Well, GDPR is going predictably wrong. I’m all for protecting the individual against the evil giants but laws that no one understands or relates to probably aren’t the best way to go about it. First of all, the evil giants don’t give a damn about the law. After Yucky Zucky was aked to explain himself at congress (about the Cambridge Analytica data theft) Facebook posted it’s strongest ever quarter. Volkswagen became #1 after the epic Dieselgate fun fair of evil. Those guys dig deep into our egos to fuel their empires and laws just don’t hold a candle to that. Secondly, I’m a marketer by trade and find it hard to describe what needs to be done to really be in phase with GDPR. And, if stats are to be believed, so do most others in the business. Trust a bloated political committee to produce bloated unfathomable laws, one could cliché hastily 😉 I’m not the only one taking notice : econsultancy lament the confusion and chaos, John Batelle laments the cost to the innovation economy, Silicon Republic ask whether GDPR could be used to the advantage of cyber-criminals, PetaPixel ask how bad GDPR is for photographers, Quartz explain how GDPR makes large companies enforce the rules on the small ones (nice touch, that …)
It’s a big shame, really. Promoting the idea of personal data as a social asset that belongs to the individual, not to those who collect it, is both very noble and very intelligent. But it goes against the financial tides that are moving today’s unethical world and comes late in the day, as a global package that will do some damage before it does good. Instead of being agile and on the watch, bucking unhealthy trends as they arose, the 7 principles of GDPR are born late, as a lump, into a world unprepared for them and (financially) unwilling to adopt them. And, as always when two tectonic plates collide … earthquakes follow.
Why mention this here? Because it’s made the curation process behind these Photographic Week Links a whole lot less tractable, that’s why. Oh, I find the links OK but, more often than not, clicking on them now produces this:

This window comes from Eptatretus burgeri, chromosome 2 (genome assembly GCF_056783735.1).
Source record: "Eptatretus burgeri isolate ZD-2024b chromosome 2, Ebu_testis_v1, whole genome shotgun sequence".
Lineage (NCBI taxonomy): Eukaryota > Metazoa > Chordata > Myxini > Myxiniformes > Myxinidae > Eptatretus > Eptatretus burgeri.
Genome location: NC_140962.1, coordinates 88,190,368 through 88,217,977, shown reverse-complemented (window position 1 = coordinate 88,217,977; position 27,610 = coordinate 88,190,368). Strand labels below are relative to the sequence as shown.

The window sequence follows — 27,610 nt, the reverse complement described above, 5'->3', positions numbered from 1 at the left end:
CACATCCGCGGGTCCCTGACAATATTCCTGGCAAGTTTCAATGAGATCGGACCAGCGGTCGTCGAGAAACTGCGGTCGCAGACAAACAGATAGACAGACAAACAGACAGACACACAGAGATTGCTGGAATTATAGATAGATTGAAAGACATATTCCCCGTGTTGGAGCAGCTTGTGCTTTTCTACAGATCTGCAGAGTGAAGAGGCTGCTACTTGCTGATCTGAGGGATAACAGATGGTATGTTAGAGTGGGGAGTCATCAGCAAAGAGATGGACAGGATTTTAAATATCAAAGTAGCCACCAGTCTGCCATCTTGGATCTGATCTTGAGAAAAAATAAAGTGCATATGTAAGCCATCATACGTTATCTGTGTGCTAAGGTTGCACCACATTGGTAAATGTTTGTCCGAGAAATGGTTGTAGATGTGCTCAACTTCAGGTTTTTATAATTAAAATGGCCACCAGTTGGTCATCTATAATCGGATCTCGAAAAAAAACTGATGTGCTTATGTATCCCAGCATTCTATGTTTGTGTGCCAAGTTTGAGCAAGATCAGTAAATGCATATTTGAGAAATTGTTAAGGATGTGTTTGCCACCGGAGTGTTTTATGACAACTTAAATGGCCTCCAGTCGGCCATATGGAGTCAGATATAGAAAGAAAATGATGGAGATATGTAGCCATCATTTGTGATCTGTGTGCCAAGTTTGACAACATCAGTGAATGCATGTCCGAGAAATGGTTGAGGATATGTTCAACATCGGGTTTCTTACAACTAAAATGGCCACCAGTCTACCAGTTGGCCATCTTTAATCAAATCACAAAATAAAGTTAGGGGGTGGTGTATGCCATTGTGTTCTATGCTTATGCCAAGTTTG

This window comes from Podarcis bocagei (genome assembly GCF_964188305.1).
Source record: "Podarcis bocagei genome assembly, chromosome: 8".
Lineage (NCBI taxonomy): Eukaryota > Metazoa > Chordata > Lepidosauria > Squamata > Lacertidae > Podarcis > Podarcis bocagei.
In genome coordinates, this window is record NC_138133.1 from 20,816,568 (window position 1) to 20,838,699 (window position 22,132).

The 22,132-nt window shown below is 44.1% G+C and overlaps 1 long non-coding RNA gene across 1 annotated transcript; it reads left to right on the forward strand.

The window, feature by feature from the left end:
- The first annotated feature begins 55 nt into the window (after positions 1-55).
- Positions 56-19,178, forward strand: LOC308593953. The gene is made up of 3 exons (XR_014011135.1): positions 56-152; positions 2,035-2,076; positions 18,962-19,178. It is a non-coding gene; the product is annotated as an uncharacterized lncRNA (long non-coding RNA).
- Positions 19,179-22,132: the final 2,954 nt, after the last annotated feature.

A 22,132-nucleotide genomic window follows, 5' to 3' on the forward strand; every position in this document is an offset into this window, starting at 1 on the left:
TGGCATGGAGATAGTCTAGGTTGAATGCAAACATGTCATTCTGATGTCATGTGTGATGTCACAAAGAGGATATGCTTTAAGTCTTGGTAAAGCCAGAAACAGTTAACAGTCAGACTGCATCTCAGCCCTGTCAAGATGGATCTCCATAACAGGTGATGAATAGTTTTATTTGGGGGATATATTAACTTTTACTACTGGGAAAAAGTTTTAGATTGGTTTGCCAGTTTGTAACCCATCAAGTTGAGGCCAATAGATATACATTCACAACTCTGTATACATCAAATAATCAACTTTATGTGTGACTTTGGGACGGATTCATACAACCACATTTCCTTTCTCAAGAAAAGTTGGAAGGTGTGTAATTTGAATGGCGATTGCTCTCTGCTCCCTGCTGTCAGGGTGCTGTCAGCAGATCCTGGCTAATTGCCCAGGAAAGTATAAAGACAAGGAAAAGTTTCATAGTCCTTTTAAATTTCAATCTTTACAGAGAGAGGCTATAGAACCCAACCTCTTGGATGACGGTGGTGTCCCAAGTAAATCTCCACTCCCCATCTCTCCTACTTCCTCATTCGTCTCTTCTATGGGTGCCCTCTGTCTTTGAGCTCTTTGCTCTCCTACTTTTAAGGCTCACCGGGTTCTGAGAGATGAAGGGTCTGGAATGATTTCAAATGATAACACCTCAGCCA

So, yeah, now that a vast portion of smaller websites are too scared by the legal implications of not being compliant with GDPR and have chosen self-censorship over being charged with high treason, I feel a lot more protected! No independent news from small websites is the way to go! Turns out you don’t need a Bond villain dictator type to switch off the lights of independent reporting, a well-meaning bureaucracy is plenty good enough.
All this to say that finding interesting links that aren’t from the usual suspects (BBC, Guardian, NYT …) has gotten a whole lot more … ahem … challenging. You probably don’t need me to point out the news from the world’s largest websites, or the most obvious photo e-joints, do you? But the show must go on and here’s a pick nonetheless. By the way, your contributions and their network effect have that much more importance now that straightforward methods have been squandered. Keep’em coming, gals & guys 🙂
Anyway … (<earlyMondayPost /><photographicWeekLinks>)
Could the two be related ?
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